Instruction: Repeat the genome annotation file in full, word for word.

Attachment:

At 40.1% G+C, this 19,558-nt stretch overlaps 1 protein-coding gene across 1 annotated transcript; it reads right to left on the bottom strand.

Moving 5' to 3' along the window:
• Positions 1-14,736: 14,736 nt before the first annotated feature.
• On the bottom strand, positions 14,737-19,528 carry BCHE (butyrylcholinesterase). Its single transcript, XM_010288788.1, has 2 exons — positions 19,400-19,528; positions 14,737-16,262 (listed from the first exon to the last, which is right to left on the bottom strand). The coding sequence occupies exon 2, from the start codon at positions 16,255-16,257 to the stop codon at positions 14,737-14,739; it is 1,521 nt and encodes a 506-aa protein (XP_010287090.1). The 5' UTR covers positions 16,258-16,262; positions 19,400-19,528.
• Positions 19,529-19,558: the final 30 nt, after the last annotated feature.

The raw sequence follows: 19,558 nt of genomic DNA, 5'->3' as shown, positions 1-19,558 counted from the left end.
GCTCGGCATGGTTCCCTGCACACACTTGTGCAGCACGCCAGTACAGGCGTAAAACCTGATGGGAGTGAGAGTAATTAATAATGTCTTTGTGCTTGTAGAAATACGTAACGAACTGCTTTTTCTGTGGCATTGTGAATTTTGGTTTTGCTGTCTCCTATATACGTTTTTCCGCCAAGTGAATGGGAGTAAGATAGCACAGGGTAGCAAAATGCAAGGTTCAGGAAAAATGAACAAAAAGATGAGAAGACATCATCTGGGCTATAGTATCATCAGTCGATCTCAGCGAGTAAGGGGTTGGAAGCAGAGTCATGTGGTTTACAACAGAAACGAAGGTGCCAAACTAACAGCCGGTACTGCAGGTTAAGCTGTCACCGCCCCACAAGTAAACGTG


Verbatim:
At 40.1% G+C, this 19,558-nt stretch overlaps 1 protein-coding gene across 1 annotated transcript; it reads right to left on the bottom strand.

Moving 5' to 3' along the window:
• Positions 1-14,736: 14,736 nt before the first annotated feature.
• On the bottom strand, positions 14,737-19,528 carry BCHE (butyrylcholinesterase). Its single transcript, XM_010288788.1, has 2 exons — positions 19,400-19,528; positions 14,737-16,262 (listed from the first exon to the last, which is right to left on the bottom strand). The coding sequence occupies exon 2, from the start codon at positions 16,255-16,257 to the stop codon at positions 14,737-14,739; it is 1,521 nt and encodes a 506-aa protein (XP_010287090.1). The 5' UTR covers positions 16,258-16,262; positions 19,400-19,528.
• Positions 19,529-19,558: the final 30 nt, after the last annotated feature.

The raw sequence follows: 19,558 nt of genomic DNA, 5'->3' as shown, positions 1-19,558 counted from the left end.
GCTCGGCATGGTTCCCTGCACACACTTGTGCAGCACGCCAGTACAGGCGTAAAACCTGATGGGAGTGAGAGTAATTAATAATGTCTTTGTGCTTGTAGAAATACGTAACGAACTGCTTTTTCTGTGGCATTGTGAATTTTGGTTTTGCTGTCTCCTATATACGTTTTTCCGCCAAGTGAATGGGAGTAAGATAGCACAGGGTAGCAAAATGCAAGGTTCAGGAAAAATGAACAAAAAGATGAGAAGACATCATCTGGGCTATAGTATCATCAGTCGATCTCAGCGAGTAAGGGGTTGGAAGCAGAGTCATGTGGTTTACAACAGAAACGAAGGTGCCAAACTAACAGCCGGTACTGCAGGTTAAGCTGTCACCGCCCCACAAGTAAACGTG